How does aircraft noise affect children’s development and quality of life? The Children’s Study dealt with these questions in the scope of NORAH. For this, the scientists of the NORAH team performed tests, surveys and measurementsin 29 schools and 85 classes, with the participation of 1,243 children, 1,185 parents and 85 teachers in the Rhine-Main area. The study focused on learning to read, health and well-being of the children at school, as well as noise exposure when studying at home and at school. It thus directly connects to earlier studies in other locations and tries to answer questions that are still open.
Aircraft noise reduces learning performance
In areas strongly exposed to aircraft noise, primary school children learn to read more slowly than children in quieter areas. Among the examined second-grade children, an increase of the long-term energy equivalent noise level by 10 decibels delayed learning to read by one month. The connection is linear: the stronger the exposure, the stronger the impairment of development. Direct effects of aircraft noise on foundational skills of reading such as acoustic processing or auditory understanding could not be proven by NORAH in contrast to this.
School and health quality of life slightly impaired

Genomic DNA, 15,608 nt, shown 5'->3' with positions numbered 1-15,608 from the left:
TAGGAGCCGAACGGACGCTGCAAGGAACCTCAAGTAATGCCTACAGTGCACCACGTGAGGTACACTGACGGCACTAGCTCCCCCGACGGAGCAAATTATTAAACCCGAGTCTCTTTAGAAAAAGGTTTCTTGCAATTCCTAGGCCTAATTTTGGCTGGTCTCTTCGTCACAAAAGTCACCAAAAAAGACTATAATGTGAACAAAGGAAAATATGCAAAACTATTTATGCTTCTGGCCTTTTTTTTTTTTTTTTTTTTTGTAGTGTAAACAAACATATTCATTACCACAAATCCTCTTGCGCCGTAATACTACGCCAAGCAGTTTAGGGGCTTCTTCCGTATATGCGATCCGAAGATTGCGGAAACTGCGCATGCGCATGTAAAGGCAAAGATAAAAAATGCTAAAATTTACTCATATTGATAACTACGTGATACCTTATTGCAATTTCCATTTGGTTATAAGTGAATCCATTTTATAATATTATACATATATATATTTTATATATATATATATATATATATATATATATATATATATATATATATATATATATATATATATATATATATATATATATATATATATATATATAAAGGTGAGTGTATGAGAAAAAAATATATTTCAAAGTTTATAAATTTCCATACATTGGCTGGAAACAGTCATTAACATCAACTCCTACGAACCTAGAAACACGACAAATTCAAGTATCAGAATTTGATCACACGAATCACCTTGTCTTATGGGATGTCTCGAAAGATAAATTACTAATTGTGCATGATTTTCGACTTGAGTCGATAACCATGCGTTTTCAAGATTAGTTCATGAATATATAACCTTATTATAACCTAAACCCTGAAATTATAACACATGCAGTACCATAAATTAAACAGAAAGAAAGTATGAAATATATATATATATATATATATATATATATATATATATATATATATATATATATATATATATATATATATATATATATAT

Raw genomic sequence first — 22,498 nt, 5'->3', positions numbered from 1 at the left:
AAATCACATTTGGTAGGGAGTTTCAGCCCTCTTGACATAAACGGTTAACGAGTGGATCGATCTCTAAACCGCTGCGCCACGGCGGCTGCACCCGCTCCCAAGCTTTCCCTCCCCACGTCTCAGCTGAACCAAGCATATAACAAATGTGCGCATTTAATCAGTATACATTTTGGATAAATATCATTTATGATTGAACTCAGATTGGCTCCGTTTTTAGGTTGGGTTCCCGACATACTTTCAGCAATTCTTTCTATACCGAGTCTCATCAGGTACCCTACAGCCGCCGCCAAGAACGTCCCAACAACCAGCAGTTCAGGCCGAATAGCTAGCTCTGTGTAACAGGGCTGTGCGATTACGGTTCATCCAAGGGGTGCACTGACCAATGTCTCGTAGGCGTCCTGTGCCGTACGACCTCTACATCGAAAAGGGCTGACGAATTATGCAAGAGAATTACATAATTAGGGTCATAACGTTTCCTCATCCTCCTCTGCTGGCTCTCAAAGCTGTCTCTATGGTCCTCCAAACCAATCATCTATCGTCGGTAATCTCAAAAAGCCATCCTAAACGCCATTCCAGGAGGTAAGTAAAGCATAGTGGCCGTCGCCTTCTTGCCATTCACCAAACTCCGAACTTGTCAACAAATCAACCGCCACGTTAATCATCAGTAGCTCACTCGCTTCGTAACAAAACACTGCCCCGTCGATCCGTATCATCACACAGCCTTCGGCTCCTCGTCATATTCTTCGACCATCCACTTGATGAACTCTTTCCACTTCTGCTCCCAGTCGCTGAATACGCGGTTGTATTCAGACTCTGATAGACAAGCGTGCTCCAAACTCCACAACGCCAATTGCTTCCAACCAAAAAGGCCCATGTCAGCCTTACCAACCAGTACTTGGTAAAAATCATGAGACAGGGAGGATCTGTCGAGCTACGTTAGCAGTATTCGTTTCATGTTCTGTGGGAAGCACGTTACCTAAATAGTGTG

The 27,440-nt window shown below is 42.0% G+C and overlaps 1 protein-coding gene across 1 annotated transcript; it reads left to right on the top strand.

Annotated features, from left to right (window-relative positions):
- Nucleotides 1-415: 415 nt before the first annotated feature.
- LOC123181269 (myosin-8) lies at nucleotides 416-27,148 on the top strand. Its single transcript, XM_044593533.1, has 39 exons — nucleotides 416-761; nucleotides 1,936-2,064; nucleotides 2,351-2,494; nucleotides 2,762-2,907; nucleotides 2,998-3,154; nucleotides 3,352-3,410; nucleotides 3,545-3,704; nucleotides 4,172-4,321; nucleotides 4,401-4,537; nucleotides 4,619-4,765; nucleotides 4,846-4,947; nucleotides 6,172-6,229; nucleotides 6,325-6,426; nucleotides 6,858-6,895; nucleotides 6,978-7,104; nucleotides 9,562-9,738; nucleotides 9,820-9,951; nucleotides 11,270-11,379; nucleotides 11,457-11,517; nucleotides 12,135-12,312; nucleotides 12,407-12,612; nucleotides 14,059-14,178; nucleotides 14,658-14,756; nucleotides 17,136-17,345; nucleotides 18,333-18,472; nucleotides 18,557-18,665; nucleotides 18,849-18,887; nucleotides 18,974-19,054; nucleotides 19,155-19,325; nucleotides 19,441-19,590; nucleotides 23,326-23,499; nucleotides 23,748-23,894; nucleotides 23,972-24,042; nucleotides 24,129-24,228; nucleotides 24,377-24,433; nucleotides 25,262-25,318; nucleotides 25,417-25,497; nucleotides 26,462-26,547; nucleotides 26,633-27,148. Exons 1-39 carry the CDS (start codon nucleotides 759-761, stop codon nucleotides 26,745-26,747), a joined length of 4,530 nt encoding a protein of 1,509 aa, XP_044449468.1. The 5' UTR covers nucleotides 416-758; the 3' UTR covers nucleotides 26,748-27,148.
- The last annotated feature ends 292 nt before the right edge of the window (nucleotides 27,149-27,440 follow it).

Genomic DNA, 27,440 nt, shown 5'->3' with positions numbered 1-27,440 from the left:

All in all, the quality of life of the examined children in the Rhine-Main area is high – most second-graders feel very well, are healthy and like going to school. Children in areas strongly exposed to noise feel a little less well in terms of health than children in more quiet areas, however. Additionally, the respondent parents in areas comparably strongly exposed to noise stated more often that their children took prescription medicines or had been diagnosed with a speech or language impairment. The affected children did not differ in their reading performance from the other children, however.
Aircraft noise disturbs lessons
Teachers from areas comparably strongly exposed to aircraft noise report correspondingly that the noise considerably disturbs lessons. Lessons are interrupted in diverse manners by aircraft noise, and the children’s attention is often distracted. More than one-third of the children from these schools sometimes have trouble understanding the teacher due to aircraft noise.
The NORAH Children’s Study was presented to the public in autumn 2014. It has already led to a resolution of the state government of Hessen to improve sound insulation of schools that are subject to high exposure to aircraft noise.